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A I R P O R T C O O P E R A T I V E R E S E A R C H P R O G R A M ACRP REPORT 126 TRANSPORTAT ION RESEARCH BOARD WASHINGTON, D.C. 2015 www.TRB.org Research sponsored by the Federal Aviation Administration Subscriber Categories Aviationâ â¢â AdministrationâandâManagement A Guidebook for Increasing Diverse and Small Business Participation in Airport Business Opportunities ExstarE FEdEral sErvicEs Group, llcÂ® Alexandria, VA i n a s s o c i a t i o n w i t h rosalEs law partnErs llp San Francisco, CA wHp rEsEarcH, inc. Chevy Chase, MD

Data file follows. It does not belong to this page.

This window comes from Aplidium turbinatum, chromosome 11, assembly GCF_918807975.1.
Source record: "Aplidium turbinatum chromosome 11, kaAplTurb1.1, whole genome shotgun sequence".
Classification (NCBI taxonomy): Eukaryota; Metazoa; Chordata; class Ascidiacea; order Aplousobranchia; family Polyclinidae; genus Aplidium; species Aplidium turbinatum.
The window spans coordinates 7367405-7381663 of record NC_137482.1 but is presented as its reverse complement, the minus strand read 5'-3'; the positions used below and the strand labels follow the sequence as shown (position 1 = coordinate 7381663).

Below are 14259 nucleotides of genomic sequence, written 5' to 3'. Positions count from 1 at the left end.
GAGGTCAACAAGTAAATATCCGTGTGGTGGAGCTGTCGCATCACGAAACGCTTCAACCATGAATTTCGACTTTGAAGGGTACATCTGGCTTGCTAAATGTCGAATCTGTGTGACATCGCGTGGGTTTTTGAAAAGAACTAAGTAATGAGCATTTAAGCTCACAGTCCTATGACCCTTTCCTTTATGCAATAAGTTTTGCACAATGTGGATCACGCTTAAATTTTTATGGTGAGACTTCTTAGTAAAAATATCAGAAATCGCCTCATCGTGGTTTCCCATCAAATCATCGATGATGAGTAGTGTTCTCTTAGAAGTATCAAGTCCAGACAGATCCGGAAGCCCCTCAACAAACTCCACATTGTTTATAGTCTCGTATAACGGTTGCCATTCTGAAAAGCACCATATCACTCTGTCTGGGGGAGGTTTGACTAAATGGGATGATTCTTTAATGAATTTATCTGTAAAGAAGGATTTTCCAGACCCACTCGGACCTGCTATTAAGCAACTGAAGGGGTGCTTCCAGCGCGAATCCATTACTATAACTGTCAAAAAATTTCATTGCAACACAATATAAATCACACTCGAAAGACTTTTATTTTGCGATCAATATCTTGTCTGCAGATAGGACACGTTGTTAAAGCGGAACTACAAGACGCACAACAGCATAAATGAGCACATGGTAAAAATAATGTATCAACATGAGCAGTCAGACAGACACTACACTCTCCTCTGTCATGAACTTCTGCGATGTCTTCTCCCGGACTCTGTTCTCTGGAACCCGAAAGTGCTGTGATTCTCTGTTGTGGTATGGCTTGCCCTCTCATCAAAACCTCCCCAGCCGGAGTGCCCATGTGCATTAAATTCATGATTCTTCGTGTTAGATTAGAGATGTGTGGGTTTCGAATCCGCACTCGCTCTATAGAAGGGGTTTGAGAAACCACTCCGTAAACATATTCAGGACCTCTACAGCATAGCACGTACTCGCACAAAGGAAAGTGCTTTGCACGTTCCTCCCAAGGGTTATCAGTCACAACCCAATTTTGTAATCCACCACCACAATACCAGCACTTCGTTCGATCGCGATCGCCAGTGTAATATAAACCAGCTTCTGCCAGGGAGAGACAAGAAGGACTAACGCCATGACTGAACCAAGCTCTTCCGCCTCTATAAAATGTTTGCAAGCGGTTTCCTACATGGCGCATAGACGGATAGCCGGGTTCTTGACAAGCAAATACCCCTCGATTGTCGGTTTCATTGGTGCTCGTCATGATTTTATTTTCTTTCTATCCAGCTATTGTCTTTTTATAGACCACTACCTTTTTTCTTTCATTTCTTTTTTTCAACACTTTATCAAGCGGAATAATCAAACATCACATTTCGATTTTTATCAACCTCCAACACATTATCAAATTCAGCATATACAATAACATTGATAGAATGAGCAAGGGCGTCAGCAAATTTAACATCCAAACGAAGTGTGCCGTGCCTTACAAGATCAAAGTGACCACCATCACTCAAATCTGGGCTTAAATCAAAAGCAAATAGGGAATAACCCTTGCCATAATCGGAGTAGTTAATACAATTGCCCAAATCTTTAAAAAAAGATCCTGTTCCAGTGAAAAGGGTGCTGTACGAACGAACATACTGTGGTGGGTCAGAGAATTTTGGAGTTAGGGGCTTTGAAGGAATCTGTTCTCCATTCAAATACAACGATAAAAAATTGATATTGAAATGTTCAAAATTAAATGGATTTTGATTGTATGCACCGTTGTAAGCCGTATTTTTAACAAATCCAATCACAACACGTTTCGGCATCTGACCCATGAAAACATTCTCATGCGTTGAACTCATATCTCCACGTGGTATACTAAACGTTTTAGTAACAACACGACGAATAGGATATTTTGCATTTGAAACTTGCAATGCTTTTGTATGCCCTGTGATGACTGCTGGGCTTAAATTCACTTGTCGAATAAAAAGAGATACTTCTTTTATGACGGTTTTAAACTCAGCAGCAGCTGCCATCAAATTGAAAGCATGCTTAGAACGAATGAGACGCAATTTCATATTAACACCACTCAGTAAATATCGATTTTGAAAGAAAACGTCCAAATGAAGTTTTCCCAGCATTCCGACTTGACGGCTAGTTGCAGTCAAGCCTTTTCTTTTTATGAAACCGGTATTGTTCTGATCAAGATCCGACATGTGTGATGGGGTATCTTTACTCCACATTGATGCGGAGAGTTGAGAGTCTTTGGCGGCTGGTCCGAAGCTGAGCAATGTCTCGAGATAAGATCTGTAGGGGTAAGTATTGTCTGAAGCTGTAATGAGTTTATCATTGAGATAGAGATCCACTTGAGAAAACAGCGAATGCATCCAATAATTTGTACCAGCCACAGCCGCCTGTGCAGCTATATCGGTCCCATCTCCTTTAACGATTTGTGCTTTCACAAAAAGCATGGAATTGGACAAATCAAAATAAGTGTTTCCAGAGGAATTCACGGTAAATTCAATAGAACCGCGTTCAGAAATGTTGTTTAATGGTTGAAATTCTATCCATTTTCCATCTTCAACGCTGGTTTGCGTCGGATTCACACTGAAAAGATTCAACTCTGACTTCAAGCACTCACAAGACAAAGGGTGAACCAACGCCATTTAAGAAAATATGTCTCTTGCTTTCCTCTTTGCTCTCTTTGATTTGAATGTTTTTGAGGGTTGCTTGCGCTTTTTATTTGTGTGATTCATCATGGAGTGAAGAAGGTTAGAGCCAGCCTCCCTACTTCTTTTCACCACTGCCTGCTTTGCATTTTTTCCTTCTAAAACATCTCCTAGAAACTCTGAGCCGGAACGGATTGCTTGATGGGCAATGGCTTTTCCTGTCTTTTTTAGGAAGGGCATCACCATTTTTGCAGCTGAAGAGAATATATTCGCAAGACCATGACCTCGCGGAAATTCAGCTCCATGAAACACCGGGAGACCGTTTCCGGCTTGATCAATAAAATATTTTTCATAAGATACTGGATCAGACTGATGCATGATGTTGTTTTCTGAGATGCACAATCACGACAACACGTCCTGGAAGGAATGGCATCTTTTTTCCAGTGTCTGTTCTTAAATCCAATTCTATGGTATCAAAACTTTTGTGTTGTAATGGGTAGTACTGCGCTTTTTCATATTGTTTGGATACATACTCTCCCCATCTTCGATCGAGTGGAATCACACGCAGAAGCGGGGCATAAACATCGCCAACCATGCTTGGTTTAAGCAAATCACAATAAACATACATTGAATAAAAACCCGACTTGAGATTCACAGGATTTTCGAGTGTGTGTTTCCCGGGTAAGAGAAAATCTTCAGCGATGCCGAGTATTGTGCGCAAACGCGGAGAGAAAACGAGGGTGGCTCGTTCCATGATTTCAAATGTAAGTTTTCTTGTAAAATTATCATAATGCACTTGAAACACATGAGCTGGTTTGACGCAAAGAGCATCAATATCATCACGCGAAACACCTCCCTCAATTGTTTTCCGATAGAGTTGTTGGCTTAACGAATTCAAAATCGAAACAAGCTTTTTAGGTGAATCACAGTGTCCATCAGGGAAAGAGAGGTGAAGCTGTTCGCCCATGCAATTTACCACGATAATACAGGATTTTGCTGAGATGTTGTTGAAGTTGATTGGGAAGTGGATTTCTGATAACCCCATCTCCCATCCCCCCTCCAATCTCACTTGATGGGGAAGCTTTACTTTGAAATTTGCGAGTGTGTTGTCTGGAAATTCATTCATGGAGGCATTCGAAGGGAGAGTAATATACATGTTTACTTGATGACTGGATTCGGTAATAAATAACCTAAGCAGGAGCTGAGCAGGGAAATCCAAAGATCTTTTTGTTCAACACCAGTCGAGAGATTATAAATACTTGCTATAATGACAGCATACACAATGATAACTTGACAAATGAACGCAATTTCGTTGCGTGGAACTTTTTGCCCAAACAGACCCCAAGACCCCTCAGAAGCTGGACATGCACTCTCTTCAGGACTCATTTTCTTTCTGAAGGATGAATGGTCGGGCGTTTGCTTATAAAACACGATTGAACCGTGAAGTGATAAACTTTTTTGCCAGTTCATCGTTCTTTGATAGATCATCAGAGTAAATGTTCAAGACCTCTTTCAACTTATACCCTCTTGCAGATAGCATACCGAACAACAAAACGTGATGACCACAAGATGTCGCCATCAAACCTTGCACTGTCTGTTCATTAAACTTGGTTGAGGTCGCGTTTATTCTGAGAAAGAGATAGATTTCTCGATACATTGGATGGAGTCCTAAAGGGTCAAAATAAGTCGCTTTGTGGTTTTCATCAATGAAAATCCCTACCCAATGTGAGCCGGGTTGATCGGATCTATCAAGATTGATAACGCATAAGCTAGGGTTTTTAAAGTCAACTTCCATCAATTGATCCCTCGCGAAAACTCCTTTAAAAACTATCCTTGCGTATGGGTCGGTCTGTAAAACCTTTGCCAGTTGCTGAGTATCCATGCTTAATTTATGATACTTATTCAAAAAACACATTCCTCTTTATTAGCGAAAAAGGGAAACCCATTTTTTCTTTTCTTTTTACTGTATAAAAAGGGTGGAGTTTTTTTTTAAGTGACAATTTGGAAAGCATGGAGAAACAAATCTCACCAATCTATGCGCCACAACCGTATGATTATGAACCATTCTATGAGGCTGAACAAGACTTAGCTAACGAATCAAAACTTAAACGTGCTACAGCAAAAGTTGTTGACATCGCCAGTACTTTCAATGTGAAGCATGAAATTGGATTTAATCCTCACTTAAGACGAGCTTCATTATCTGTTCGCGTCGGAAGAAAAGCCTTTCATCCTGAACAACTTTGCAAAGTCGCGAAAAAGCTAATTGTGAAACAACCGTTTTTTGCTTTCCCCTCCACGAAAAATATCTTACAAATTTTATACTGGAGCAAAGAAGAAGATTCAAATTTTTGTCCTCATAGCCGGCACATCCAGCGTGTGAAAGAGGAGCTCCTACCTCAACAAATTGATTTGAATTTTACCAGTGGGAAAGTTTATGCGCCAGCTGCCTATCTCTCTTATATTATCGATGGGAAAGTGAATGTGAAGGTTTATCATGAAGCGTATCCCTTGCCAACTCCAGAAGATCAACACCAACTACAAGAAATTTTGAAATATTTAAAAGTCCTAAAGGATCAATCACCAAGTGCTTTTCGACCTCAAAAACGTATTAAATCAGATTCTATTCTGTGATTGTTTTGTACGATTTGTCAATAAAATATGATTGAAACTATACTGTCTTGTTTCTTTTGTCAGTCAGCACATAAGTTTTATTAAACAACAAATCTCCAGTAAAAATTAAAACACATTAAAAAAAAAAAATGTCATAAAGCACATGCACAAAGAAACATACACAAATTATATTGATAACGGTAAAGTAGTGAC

AIRPORT COOPERATIVE RESEARCH PROGRAM Airports are vital national resources. They serve a key role in transÂ portation of people and goods and in regional, national, and interÂ national commerce. They are where the nationâs aviation system connects with other modes of transportation and where federal responÂ sibility for managing and regulating air traffic operations intersects with the role of state and local governments that own and operate most airports. Research is necessary to solve common operating problems, to adapt appropriate new technologies from other industries, and to introduce innovations into the airport industry. The Airport CooperaÂ tive Research Program (ACRP) serves as one of the principal means by which the airport industry can develop innovative nearÂterm solutions to meet demands placed on it. The need for ACRP was identified in TRB Special Report 272: Airport Research Needs: Cooperative Solutions in 2003, based on a study sponÂ sored by the Federal Aviation Administration (FAA). The ACRP carries out applied research on problems that are shared by airport operating agencies and are not being adequately addressed by existing federal research programs. It is modeled after the successful National CooperaÂ tive Highway Research Program and Transit Cooperative Research ProÂ gram. The ACRP undertakes research and other technical activities in a variety of airport subject areas, including design, construction, mainteÂ nance, operations, safety, security, policy, planning, human resources, and administration. The ACRP provides a forum where airport operaÂ tors can cooperatively address common operational problems. The ACRP was authorized in December 2003 as part of the Vision 100ÂCentury of Aviation Reauthorization Act. The primary participants in the ACRP are (1) an independent governing board, the ACRP Oversight Committee (AOC), appointed by the Secretary of the U.S. Department of Transportation with representation from airport operating agencies, other stakeholders, and relevant industry organizations such as the Airports Council InternationalÂNorth America (ACIÂNA), the American AssociaÂ tion of Airport Executives (AAAE), the National Association of State Aviation Officials (NASAO), Airlines for America (A4A), and the Airport Consultants Council (ACC) as vital links to the airport community; (2) the TRB as program manager and secretariat for the governing board; and (3) the FAA as program sponsor. In October 2005, the FAA executed a contract with the National Academies formally initiating the program. The ACRP benefits from the cooperation and participation of airport professionals, air carriers, shippers, state and local government officials, equipment and service suppliers, other airport users, and research orgaÂ nizations. Each of these participants has different interests and responÂ sibilities, and each is an integral part of this cooperative research effort. Research problem statements for the ACRP are solicited periodically but may be submitted to the TRB by anyone at any time. It is the responsibility of the AOC to formulate the research program by idenÂ tifying the highest priority projects and defining funding levels and expected products. Once selected, each ACRP project is assigned to an expert panel, appointed by the TRB. Panels include experienced practitioners and research specialists; heavy emphasis is placed on including airport proÂ fessionals, the intended users of the research products. The panels preÂ pare project statements (requests for proposals), select contractors, and provide technical guidance and counsel throughout the life of the project. The process for developing research problem statements and selecting research agencies has been used by TRB in managing cooperÂ ative research programs since 1962. As in other TRB activities, ACRP project panels serve voluntarily without compensation. Primary emphasis is placed on disseminating ACRP results to the intended endÂusers of the research: airport operating agencies, service providers, and suppliers. The ACRP produces a series of research reports for use by airport operators, local agencies, the FAA, and other interested parties, and industry associations may arrange for workÂ shops, training aids, field visits, and other activities to ensure that results are implemented by airportÂindustry practitioners. ACRP REPORT 126 Project 01Â25 ISSN 1935Â9802 ISBN 978Â0Â309Â30829Â8 Library of Congress Control Number 2014958311 Â© 2015 National Academy of Sciences. All rights reserved. COPYRIGHT INFORMATION Authors herein are responsible for the authenticity of their materials and for obtaining written permissions from publishers or persons who own the copyright to any previously published or copyrighted material used herein. Cooperative Research Programs (CRP) grants permission to reproduce material in this publication for classroom and notÂforÂprofit purposes. Permission is given with the understanding that none of the material will be used to imply TRB or FAA endorsement of a particular product, method, or practice. It is expected that those reproducing the material in this document for educational and notÂforÂprofit uses will give appropriate acknowledgment of the source of any reprinted or reproduced material. For other uses of the material, request permission from CRP. NOTICE The project that is the subject of this report was a part of the Airport Cooperative Research Program, conducted by the Transportation Research Board with the approval of the Governing Board of the National Research Council. The members of the technical panel selected to monitor this project and to review this report were chosen for their special competencies and with regard for appropriate balance. The report was reviewed by the technical panel and accepted for publication according to procedures established and overseen by the Transportation Research Board and approved by the Governing Board of the National Research Council. The opinions and conclusions expressed or implied in this report are those of the researchers who performed the research and are not necessarily those of the Transportation Research Board, the National Research Council, or the program sponsors. The Transportation Research Board of the National Academies, the National Research Council, and the sponsors of the Airport Cooperative Research Program do not endorse products or manufacturers. Trade or manufacturersâ names appear herein solely because they are considered essential to the object of the report. Published reports of the AIRPORT COOPERATIVE RESEARCH PROGRAM are available from: Transportation Research Board Business Office 500 Fifth Street, NW Washington, DC 20001 and can be ordered through the Internet at http://www.nationalÂacademies.org/trb/bookstore Printed in the United States of America